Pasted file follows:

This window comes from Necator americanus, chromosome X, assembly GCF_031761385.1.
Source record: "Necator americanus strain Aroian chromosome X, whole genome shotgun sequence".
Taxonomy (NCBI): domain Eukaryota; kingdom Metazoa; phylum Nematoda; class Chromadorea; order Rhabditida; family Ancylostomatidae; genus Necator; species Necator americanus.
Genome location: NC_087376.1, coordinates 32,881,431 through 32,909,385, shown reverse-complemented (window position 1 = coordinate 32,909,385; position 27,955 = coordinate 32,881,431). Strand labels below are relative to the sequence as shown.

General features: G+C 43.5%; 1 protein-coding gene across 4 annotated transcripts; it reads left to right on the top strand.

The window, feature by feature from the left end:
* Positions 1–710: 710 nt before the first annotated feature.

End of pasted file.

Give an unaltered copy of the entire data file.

This window comes from Necator americanus, chromosome X, assembly GCF_031761385.1.
Source record: "Necator americanus strain Aroian chromosome X, whole genome shotgun sequence".
Taxonomy (NCBI): domain Eukaryota; kingdom Metazoa; phylum Nematoda; class Chromadorea; order Rhabditida; family Ancylostomatidae; genus Necator; species Necator americanus.
Genome location: NC_087376.1, coordinates 32,881,431 through 32,909,385, shown reverse-complemented (window position 1 = coordinate 32,909,385; position 27,955 = coordinate 32,881,431). Strand labels below are relative to the sequence as shown.

General features: G+C 43.5%; 1 protein-coding gene across 4 annotated transcripts; it reads left to right on the top strand.

The window, feature by feature from the left end:
* Positions 1–710: 710 nt before the first annotated feature.